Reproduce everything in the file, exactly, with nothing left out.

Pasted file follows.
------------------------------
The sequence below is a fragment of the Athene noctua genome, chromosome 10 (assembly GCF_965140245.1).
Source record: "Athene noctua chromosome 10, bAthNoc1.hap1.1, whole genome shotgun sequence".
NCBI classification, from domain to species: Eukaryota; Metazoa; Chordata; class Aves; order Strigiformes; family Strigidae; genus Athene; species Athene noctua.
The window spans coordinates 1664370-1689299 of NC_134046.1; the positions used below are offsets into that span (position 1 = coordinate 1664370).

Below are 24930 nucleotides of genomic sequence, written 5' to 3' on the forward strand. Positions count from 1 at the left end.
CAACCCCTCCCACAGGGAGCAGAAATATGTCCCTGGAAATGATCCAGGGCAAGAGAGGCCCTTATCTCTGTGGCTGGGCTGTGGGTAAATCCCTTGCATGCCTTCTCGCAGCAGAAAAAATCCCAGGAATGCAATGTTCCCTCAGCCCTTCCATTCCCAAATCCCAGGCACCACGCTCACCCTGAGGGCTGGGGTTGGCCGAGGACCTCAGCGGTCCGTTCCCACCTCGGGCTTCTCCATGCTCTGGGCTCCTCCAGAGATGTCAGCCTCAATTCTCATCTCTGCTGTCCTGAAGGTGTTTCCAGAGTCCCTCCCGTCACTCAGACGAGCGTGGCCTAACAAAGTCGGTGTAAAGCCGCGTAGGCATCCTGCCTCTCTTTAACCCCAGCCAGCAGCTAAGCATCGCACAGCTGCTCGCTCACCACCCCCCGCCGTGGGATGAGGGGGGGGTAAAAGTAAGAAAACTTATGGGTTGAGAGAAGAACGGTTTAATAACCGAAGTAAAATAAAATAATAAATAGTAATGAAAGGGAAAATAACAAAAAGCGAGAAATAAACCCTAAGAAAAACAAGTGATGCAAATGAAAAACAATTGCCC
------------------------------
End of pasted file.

The sequence below is a fragment of the Athene noctua genome, chromosome 10 (assembly GCF_965140245.1).
Source record: "Athene noctua chromosome 10, bAthNoc1.hap1.1, whole genome shotgun sequence".
NCBI classification, from domain to species: Eukaryota; Metazoa; Chordata; class Aves; order Strigiformes; family Strigidae; genus Athene; species Athene noctua.
The window spans coordinates 1664370-1689299 of NC_134046.1; the positions used below are offsets into that span (position 1 = coordinate 1664370).

Below are 24930 nucleotides of genomic sequence, written 5' to 3' on the forward strand. Positions count from 1 at the left end.
CAACCCCTCCCACAGGGAGCAGAAATATGTCCCTGGAAATGATCCAGGGCAAGAGAGGCCCTTATCTCTGTGGCTGGGCTGTGGGTAAATCCCTTGCATGCCTTCTCGCAGCAGAAAAAATCCCAGGAATGCAATGTTCCCTCAGCCCTTCCATTCCCAAATCCCAGGCACCACGCTCACCCTGAGGGCTGGGGTTGGCCGAGGACCTCAGCGGTCCGTTCCCACCTCGGGCTTCTCCATGCTCTGGGCTCCTCCAGAGATGTCAGCCTCAATTCTCATCTCTGCTGTCCTGAAGGTGTTTCCAGAGTCCCTCCCGTCACTCAGACGAGCGTGGCCTAACAAAGTCGGTGTAAAGCCGCGTAGGCATCCTGCCTCTCTTTAACCCCAGCCAGCAGCTAAGCATCGCACAGCTGCTCGCTCACCACCCCCCGCCGTGGGATGAGGGGGGGGTAAAAGTAAGAAAACTTATGGGTTGAGAGAAGAACGGTTTAATAACCGAAGTAAAATAAAATAATAAATAGTAATGAAAGGGAAAATAACAAAAAGCGAGAAATAAACCCTAAGAAAAACAAGTGATGCAAATGAAAAACAATTGCCC